High or Low Intensity Exercise?
A new study published in the Journal of Brain Plasticity, in December 2019, reported for the first time that different intensity levels of running affect different areas of our brain functioning. Angelika Schmitt and her colleagues investigated the individual performance of twenty-five male athletes on incremental treadmills. On separate days, the athletes performed ‘low’ (35% below lactate threshold) and high (20% above lactate threshold) intensity exercise regimes for 30 minutes. The lactate threshold is a measurement which indicates the level of physical activity at which your body begins to fatigue, when lactate begins to accumulate in the blood faster than it can be removed. The researchers then measured the participants’ resting state functional magnetic resonance imaging (Rs-fMRI) to see which areas of the brain connective network were triggered when the runners had to perform specific task or tests.
The team found that low-intensity exercise triggered areas of the brain associated with cognition control and focusing attention. And interestingly, high-intensity exercise activated networks involved with emotional processing. So, it may be that you need to channelize your mental energy on a larger task or project, then you should slow down the intensity of your cardio, and if you are feeling more emotional or reactive, then it may be time to increase and push yourself a bit more in your exercise. Regardless of the level of activity, after both exercise conditions, the participants revealed a significant increase in positive mood(1). So, sometimes it’s good to just move to elevate how you feel. Even if your body or mind may be telling you the opposite message.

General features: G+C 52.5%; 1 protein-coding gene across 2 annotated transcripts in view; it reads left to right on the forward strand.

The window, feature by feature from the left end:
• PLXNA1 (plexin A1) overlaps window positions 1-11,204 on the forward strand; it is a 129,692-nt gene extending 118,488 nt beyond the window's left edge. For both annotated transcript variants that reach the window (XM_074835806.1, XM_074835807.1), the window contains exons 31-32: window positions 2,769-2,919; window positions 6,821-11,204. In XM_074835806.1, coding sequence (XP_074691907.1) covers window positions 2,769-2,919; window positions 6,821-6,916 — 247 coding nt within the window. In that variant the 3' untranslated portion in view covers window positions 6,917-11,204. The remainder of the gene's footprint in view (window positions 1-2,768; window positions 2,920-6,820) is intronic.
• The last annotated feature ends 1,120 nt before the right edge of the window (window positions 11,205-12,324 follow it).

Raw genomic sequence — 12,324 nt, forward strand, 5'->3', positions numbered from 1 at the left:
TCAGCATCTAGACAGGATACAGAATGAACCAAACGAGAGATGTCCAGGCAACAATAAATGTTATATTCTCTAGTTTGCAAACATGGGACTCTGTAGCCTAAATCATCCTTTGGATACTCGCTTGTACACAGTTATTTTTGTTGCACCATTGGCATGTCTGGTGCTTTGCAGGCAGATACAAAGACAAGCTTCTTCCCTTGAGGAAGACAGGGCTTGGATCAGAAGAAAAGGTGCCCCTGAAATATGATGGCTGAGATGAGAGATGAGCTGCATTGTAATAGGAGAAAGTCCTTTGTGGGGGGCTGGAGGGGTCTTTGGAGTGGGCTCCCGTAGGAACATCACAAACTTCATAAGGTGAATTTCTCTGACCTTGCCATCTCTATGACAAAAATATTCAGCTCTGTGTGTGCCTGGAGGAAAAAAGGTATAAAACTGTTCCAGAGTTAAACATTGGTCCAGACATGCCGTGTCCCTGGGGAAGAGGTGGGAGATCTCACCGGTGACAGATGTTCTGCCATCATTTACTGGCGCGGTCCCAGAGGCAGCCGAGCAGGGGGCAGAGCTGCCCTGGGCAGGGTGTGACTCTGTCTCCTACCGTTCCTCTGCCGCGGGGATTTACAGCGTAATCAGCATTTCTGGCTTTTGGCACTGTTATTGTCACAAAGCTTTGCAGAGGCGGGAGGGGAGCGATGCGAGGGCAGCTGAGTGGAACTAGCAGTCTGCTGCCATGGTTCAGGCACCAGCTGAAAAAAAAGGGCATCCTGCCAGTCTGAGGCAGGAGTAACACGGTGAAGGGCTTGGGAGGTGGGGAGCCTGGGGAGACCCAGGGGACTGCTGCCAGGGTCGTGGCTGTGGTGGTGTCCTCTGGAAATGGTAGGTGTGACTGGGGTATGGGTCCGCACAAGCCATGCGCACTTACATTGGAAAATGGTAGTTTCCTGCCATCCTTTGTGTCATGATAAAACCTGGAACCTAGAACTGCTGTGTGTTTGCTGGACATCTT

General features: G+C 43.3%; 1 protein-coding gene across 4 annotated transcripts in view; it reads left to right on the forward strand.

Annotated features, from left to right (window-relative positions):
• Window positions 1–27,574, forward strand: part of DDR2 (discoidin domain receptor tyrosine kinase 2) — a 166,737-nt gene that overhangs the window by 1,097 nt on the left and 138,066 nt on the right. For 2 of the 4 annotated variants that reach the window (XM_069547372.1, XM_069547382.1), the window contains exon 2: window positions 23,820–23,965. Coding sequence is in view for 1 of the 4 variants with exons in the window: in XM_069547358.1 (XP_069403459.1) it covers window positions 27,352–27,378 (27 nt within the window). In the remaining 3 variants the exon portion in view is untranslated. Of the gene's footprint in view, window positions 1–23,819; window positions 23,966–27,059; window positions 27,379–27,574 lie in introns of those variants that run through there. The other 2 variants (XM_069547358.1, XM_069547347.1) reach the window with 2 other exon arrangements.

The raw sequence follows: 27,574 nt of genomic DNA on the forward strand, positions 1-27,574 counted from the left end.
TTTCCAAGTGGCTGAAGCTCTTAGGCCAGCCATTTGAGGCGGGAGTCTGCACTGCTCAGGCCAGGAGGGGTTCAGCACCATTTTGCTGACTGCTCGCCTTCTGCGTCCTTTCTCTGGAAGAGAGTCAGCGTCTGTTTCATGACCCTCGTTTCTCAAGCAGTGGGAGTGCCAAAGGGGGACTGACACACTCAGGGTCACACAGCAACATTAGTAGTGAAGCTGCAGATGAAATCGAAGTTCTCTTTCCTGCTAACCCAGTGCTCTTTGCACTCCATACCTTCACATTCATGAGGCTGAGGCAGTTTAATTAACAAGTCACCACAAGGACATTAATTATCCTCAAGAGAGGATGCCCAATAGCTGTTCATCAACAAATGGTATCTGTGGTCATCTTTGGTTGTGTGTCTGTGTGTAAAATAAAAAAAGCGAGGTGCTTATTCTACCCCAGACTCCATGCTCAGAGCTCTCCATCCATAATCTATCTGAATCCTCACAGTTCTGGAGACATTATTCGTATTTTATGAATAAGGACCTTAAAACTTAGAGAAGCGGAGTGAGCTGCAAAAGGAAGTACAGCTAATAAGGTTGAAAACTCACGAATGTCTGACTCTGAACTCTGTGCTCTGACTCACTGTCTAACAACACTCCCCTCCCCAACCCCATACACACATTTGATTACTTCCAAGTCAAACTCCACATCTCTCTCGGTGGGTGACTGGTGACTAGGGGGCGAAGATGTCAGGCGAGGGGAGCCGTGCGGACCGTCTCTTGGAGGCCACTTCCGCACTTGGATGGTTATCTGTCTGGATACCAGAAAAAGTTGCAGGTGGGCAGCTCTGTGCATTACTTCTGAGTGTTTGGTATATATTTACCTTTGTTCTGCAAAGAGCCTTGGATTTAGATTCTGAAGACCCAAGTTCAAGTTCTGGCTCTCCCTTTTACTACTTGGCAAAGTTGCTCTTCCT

So, if you have even twenty minutes a day to move, either fast or slow. You can help to trigger more than muscle function. You can get help to enhance your overall brain health, and if your rev up the intensity, tone your emotional state, or slow it down to increase your ability to focus. All, more reasons to move and to consider how we move.